In Austin, Texas, last week, the state’s supreme court began considering whether or not an owner can sue for the “emotional value” of a dog if the animal dies and another party is found responsible. The Dallas Morning News reports that the case was filed after a shelter in Fort Worth “mistakenly euthanized” a dog that belonged to Jeremy and Kathryn Medlen.

In 2009 the couple went to the shelter to claim their dog, Avery, but were unable to immediately pay the $80 fine required to do so. The shelter reportedly placed a “hold tag” on the dog, but when the Medlens returned with the money they discovered that their pet had mistakenly been put to sleep.

Under Texas law, dogs are considered property, and a person can be jailed for stealing a dog. According to the Dallas Morning News, Texas juries can weigh the sentimental value of property when assessing damages and can compensate for the value of “truly irreplaceable objects,” such as a grandmother’s ring, a family heirloom or other “one-of-a-kind” property. The couple’s attorney, Randall Turner, told the court, “We’re asking dogs to be treated like all other property.”

Dogs today are often treated as members of the family. The Texas Supreme Court is considering whether their loss can result in damages for their “emotional value.” Photo ©

In September 2012, the Morning News reported that a lower appellate court ruled in 2011 that the Medlens could sue for “sentimental value.” The shelter worker named in their lawsuit, who was said to be “devastated by the mistake,” petitioned the supreme court to review the decision.

The state’s supreme court is not expected to issue a ruling “for several weeks,” but considered numerous scenarios in its deliberations on January 10, 2013. The newspaper reported, however, that the justices “appeared skeptical…of whether dogs should be granted an emotional price tag that humans in many scenarios aren’t even afforded under state law.”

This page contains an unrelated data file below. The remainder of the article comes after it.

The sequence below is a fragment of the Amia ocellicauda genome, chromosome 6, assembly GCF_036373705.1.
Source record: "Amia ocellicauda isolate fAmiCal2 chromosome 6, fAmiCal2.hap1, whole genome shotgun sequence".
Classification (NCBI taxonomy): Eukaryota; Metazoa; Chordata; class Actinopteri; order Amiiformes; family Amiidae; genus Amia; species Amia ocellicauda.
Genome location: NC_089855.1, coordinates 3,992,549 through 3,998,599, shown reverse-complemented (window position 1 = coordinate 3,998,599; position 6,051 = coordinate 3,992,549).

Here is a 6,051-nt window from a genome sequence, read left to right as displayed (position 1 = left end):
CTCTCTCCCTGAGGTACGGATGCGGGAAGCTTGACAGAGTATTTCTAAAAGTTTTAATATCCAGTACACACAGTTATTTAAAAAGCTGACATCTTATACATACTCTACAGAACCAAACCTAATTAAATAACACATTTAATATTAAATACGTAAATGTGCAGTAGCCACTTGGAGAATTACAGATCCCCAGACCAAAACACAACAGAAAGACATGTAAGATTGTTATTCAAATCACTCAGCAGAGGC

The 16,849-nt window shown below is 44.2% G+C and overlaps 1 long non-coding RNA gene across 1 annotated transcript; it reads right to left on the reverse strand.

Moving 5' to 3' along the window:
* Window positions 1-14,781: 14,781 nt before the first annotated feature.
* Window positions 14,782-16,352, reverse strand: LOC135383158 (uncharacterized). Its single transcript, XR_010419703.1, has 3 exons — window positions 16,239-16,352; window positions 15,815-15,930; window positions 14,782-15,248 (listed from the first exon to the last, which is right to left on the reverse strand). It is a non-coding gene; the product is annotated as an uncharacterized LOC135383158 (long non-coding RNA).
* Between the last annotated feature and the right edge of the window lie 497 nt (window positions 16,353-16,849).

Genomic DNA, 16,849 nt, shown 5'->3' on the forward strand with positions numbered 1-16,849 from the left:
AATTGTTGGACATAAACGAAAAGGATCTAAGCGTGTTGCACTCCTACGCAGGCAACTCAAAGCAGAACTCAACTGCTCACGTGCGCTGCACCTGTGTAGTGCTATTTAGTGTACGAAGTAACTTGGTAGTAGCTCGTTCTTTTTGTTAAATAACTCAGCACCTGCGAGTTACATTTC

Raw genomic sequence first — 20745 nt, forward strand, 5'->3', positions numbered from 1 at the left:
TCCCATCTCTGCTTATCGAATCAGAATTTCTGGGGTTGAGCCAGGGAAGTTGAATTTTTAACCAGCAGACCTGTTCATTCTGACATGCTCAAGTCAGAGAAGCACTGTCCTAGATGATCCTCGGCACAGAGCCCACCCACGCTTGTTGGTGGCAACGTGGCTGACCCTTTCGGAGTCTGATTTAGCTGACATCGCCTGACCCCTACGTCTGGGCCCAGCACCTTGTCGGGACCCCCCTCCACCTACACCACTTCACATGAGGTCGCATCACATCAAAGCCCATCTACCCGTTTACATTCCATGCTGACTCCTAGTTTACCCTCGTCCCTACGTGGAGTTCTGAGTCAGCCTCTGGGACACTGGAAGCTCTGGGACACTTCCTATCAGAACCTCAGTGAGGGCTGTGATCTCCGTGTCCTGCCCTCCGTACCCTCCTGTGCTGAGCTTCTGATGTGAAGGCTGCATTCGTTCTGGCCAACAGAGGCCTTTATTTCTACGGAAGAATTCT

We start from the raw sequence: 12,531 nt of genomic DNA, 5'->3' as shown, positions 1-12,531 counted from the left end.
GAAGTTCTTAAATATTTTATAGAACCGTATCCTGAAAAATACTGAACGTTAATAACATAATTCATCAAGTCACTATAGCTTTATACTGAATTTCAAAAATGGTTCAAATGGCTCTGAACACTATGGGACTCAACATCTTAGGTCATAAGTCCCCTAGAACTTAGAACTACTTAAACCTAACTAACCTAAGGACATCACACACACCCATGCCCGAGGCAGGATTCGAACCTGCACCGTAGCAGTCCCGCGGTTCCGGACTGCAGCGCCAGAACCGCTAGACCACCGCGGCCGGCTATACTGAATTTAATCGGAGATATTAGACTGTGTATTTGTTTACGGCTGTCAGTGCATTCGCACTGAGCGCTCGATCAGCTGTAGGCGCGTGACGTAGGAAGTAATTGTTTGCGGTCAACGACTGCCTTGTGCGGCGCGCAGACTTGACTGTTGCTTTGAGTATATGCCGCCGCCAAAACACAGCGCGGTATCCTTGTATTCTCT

Under current Texas law, a person can seek damages for mental anguish in the death of a parent, spouse or child, but not, for example, a sibling or domestic partner. At least one justice questioned the wisdom of changing the law so that damages can be sought for emotional distress over the loss of a pet when a person couldn’t do the same for the loss of a twin sister.

There are other considerations as well. John Cayce, the attorney representing the shelter worker, noted that this sort of change in the law could result in “skyrocketing insurance premiums for veterinarians terrified of being sued.” Cayce said that the state of Texas is “generous” in compensating owners who have lost dogs with a “marketable value,” such as show dogs or dogs whose owners have invested heavily in training. The Medlen’s dog, unfortunately, did not carry what is referred to as a “market value.”

The American Kennel Club and other animal-service providers, according to the Morning News, do not support this type of law. Attorney Turner noted that the Medlens are not actually trying to collect compensation for the loss of their pet. They want to change the law so that their dog’s loss was not “in vain.”

Breed-Specific Language Supported in Topeka, Kan., Law

In September 2010, the city of Topeka, Kan., adopted a 39-page ordinance that replaced its previous law regarding animal control and animal cruelty. The new law removed from its dangerous dog ordinance breed-specific language that required owners of specific breeds to obtain special licenses and to microchip their dogs. It also allowed the Helping Hands Humane Society to adopt out pit bull-type dogs that are picked up by the city, which was previously against city ordinance.

Bill Acree, executive director of the humane society, reported in September 2011 that in the first year after the new ordinance the percentage of dogs euthanized in the shelter decreased 24 percent. However, after two attacks by pit bulls in December 2012, city council members were asked whether they still support the law as it stands. According to the Capital-Journal, at least one council member, Karen Hiller, believes that the attacks, one against two adults who escaped without life-threatening injuries, the other in which a 2-year-old was killed, would not have been prevented by the old law. Hiller remains steadfast in her opposition to breed-specific laws for the city.

Best In Show Daily provides a biweekly look at dog-related legislation that is being considered, is pending and has passed around the country. The American Kennel Club also maintains an ongoing list of Legislative Alerts of which it feels fanciers should be aware. If you learn of proposed legislation that you feel we should report on, please feel free to contact me at